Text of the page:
They are gay. They are Muslim. They are proud.

Every year, Pride serves as an opportunity to celebrate inclusivity, tolerance, and acceptance in the LGBTQ community.

Photo by Chris J Ratcliffe/Getty Images.

For queer Muslims, Pride month is all the more special.

Since traditionalist views of Islam consider homosexuality a sin, it's a common myth that you can't be both queer and Muslim. But every year, tons of practicing Muslims who identify as queer come out and engage in self-affirmation of their complex, intersecting identities.


If there's one thing that Pride month's proved so far, it's that being LGBTQ and Muslim are not mutually exclusive.

Now more than ever, Muslim-American citizens are rallying together to support the LGBTQ people within their community.

A recent study revealed that 51% of Muslim-Americans support marriage equality, according to the May 2018 Public Religion Research Institute study. This is a huge leap from four years ago, when that same percentage were opposed. To put numbers into comparison, according to the study's findings, marriage equality is opposed by 58% of white evangelical Christians and 53% of Mormons.

Queer Islamic scholars and imams have also risen to prominence. Daaiyee Abdullah, based in Washington, D.C., is one of the eight openly gay imams in the world. He is known to offer religious services to Muslim LGBTQ members who have been turned away or cast out from the community.

LGBTQ Muslim representation in entertainment is on the rise, with Tan France's prominent role in "Queer Eye," "The Bold Type's" lesbian character Adena El Amin (played by Nikohl Boosheri), and Mahershala Ali's starring role in "Moonlight."

Plus, several prominent non-queer Muslims that have come forward in support for LGBTQ rights. Reza Aslan, an Iranian-American public intellectual, and comedian Hasan Minhaj penned an open letter urging Muslim-Americans to stand against anti-gay bigotry and support marriage equality. Meanwhile, Minnesota Rep. Ilhan Omar, our country's first Somali-American legislator, marched in her local Pride parade.

Despite this outpouring of visibility, queer Muslims face discrimination at every turn.

Laws in many Muslim-majority countries are influenced by these religiously driven homophobic beliefs. Same-gender marriage is often not only illegal, but being queer can warrant prison time or even death. These threats keep many Muslims in the closet.

In the U.S., with the sweeping tide of Islamophobia, the "not-a-Muslim-ban" Muslim ban, and an administration adamant on rolling back LGBTQ rights, queer Muslims' safety is constantly at risk.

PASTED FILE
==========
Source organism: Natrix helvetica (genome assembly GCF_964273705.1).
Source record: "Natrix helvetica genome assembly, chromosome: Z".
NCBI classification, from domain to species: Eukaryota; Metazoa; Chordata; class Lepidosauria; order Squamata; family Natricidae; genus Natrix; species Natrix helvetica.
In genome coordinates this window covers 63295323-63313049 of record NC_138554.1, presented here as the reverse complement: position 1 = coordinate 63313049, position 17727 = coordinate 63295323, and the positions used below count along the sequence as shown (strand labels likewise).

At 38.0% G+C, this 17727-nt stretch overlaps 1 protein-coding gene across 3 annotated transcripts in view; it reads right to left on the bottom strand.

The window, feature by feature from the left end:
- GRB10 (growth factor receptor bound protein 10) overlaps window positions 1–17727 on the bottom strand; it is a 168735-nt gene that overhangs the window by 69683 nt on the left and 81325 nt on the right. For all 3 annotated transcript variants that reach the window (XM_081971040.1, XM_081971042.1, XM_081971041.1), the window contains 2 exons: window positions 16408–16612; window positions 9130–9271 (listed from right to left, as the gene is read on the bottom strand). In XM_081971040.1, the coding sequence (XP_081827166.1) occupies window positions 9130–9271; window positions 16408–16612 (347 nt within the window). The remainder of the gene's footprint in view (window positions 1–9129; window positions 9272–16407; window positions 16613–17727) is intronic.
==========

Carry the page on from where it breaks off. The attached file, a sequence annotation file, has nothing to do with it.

These realities are daunting. But the swell of support during Pride of religious tolerance and LGBTQ acceptance proves that progress is being made.

If all people can set aside differences and see each other as fully human, the future will be bright.

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When a pet is admitted to a shelter it can be a traumatizing experience. Many are afraid of their new surroundings and are far from comfortable showing off their unique personalities. The problem is that's when many of them have their photos taken to appear in online searches.

Chewy, the pet retailer who has dedicated themselves to supporting shelters and rescues throughout the country, recognized the important work of a couple in Tampa, FL who have been taking professional photos of shelter pets to help get them adopted.

"If it's a photo of a scared animal, most people, subconsciously or even consciously, are going to skip over it," pet photographer Adam Goldberg says. "They can't visualize that dog in their home."

Adam realized the importance of quality shelter photos while working as a social media specialist for the Humane Society of Broward County in Fort Lauderdale, Florida.

"The photos were taken top-down so you couldn't see the size of the pet, and the flash would create these red eyes," he recalls. "Sometimes [volunteers] would shoot the photos through the chain-link fences."

That's why Adam and his wife, Mary, have spent much of their free time over the past five years photographing over 1,200 shelter animals to show off their unique personalities to potential adoptive families. The Goldbergs' wonderful work was recently profiled by Chewy in the video above entitled, "A Day in the Life of a Shelter Pet Photographer."

A young boy tried to grab the Pope's skull cap

A boy of about 10-years-old with a mental disability stole the show at Pope Francis' weekly general audience on Wednesday at the Vatican auditorium. In front of an audience of thousands the boy walked past security and onto the stage while priests delivered prayers and introductory speeches.

The boy, later identified as Paolo, Jr., greeted the pope by shaking his hand and when it was clear that he had no intention of leaving, the pontiff asked Monsignor Leonardo Sapienza, the head of protocol, to let the boy borrow his chair.

The boy's activity on the stage was clearly a breach of Vatican protocol but Pope Francis didn't seem to be bothered one bit. He looked at the child with a sense of joy and wasn't even disturbed when he repeatedly motioned that he wanted to remove his skull cap.

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